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Association of Urbanicity With Psychosis in Low- and Middle-Income Countries


#1

Key Points

Question Is urban living associated with elevated odds for psychotic experiences or psychotic disorder in low- and middle-income countries?

Findings In this cross-sectional epidemiological study of 42 countries and 215 682 participants, urban residence was not associated with increased odds of psychotic experiences or psychotic disorders.

Meaning The association between urban living and psychosis, widely replicated in high-income countries, may not generalize to low- and middle-income countries, where 80% of the world’s population resides.
Abstract

Importance Urban residence is one of the most well-established risk factors for psychotic disorder, but most evidence comes from a small group of high-income countries.

Objective To determine whether urban living is associated with greater odds for psychosis in low- and middle-income countries (LMICs).

Design, Setting, and Participants This international population-based study used cross-sectional survey data collected as part of the World Health Organization (WHO) World Health Survey from May 2, 2002, through December 31, 2004. Participants included nationally representative general population probability samples of adults (≥18 years) residing in 42 LMICs (N = 215 682). Data were analyzed from November 20 through December 5, 2017.

Exposures Urban vs nonurban residence, determined by the WHO based on national data.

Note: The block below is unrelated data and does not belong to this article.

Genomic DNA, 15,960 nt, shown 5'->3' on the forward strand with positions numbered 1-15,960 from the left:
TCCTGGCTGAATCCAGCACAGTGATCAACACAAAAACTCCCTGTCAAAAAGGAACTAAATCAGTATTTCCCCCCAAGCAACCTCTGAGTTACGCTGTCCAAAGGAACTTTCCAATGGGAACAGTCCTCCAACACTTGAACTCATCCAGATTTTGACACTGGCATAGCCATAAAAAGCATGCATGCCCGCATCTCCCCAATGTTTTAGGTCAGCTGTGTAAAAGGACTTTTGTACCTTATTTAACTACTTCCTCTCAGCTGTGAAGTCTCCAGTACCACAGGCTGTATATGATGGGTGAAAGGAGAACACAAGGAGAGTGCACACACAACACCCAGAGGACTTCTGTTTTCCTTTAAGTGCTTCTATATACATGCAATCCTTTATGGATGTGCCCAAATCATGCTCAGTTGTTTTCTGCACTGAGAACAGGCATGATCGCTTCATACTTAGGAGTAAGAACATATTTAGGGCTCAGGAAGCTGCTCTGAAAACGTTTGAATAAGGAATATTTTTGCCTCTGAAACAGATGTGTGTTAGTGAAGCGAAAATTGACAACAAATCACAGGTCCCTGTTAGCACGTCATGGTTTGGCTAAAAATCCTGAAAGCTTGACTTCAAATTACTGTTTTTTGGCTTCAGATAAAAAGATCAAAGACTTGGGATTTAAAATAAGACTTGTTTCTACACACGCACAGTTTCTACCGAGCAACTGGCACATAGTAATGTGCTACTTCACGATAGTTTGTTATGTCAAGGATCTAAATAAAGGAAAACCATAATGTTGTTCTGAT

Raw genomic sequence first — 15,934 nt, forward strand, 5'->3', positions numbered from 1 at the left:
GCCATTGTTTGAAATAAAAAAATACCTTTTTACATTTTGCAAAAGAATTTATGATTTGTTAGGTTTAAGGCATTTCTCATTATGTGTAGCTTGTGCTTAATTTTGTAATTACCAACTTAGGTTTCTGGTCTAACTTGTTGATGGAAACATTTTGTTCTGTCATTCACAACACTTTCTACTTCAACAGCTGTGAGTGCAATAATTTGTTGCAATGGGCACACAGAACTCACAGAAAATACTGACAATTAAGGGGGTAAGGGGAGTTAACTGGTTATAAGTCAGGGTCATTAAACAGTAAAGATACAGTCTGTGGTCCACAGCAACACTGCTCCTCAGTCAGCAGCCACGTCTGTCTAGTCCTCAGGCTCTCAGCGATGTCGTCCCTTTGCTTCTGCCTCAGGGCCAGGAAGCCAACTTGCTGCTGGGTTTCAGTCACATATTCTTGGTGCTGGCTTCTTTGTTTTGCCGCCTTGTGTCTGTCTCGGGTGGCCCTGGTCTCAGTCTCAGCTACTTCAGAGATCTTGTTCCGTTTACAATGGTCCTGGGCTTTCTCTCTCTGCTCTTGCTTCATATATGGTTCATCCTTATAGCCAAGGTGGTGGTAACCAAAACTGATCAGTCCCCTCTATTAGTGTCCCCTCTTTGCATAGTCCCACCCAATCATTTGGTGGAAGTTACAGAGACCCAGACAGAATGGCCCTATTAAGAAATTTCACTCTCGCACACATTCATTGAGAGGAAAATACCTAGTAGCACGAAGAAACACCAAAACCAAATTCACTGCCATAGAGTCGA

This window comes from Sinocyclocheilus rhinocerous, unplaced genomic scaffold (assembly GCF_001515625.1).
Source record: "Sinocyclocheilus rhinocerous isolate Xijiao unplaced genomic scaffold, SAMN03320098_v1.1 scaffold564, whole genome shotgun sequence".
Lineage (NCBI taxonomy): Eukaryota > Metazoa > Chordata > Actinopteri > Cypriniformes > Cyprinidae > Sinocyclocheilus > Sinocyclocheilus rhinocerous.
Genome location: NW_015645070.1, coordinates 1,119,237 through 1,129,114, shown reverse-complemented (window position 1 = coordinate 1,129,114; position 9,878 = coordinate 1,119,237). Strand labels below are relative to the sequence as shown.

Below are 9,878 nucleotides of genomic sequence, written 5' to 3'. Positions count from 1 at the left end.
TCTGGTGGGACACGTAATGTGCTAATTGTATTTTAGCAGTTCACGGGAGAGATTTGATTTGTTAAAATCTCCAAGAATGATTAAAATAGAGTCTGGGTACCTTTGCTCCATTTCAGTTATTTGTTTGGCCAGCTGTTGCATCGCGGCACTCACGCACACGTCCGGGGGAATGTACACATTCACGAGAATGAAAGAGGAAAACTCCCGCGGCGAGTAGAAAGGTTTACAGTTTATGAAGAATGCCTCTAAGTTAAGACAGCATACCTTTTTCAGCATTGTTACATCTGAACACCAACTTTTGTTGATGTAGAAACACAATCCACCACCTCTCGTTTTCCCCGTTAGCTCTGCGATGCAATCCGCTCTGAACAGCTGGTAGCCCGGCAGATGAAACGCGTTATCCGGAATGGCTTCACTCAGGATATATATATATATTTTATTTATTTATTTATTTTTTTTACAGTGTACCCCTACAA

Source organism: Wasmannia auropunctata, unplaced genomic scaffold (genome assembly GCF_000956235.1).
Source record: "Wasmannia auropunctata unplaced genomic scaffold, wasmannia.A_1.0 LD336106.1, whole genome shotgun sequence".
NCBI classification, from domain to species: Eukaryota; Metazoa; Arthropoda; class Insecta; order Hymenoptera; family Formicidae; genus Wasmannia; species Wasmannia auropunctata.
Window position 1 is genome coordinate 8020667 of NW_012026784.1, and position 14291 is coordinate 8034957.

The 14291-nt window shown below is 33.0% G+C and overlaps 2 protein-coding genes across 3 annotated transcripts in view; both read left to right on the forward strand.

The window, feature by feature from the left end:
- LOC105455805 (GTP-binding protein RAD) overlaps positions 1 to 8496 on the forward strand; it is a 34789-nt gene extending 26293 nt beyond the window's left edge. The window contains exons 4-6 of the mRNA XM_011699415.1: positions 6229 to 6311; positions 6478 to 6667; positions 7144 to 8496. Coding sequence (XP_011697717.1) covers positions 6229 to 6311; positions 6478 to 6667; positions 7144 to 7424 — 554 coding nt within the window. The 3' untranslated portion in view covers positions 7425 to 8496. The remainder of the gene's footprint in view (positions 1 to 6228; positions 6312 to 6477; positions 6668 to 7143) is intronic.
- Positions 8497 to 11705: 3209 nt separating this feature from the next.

Main Outcomes and Measures Psychotic experiences, assessed using the WHO Composite International Diagnostic Interview psychosis screen, and self-reported lifetime history of a diagnosis of a psychotic disorder.

Results Among the 215 682 participants (50.8% women and 49.2% men; mean [SD] age, 37.9 [15.7] years), urban residence was not associated with psychotic experiences (odds ratio [OR], 0.99; 95% CI, 0.89-1.11) or psychotic disorder (OR, 0.89; 95% CI, 0.76-1.06). Results of all pooled analyses and meta-analyses of within-country effects approached a null effect, with an overall OR of 0.97 (95% CI, 0.87-1.07), OR for low-income countries of 0.98 (95% CI, 0.82-1.15), and OR for middle-income countries of 0.96 (95% CI, 0.84-1.09) for psychotic experiences and an overall OR of 0.92 (95% CI, 0.73-1.16), OR for low-income countries of 0.92 (95% CI, 0.66-1.27), and OR for middle-income countries of 0.92 (95% CI, 0.67-1.27) for psychotic disorder.

Conclusions and Relevance Our results provide evidence that urbanicity, a well-established risk factor for psychosis, may not be associated with elevated odds for psychosis in developing countries. This finding may provide better understanding of the mechanisms by which urban living may contribute to psychosis risk in high-income countries, because urban-rural patterns of cannabis use, racial discrimination, and socioeconomic disparities may vary between developing and developed nations.


#2

It is also intetesting, if you care to search for it, that the tighter people are packed in together, the higher the crime rate.

Alot of that aggression may not be physical crimes. Or not ones that are reported.

This means there are more crime victims too, not just perpatraitors.

We must also consider in the country where people are spread out, the surveyors often miss people. We know this from the us census.

Last we must consider people with MI often dont want to be found. What better place than country side is there to get lost?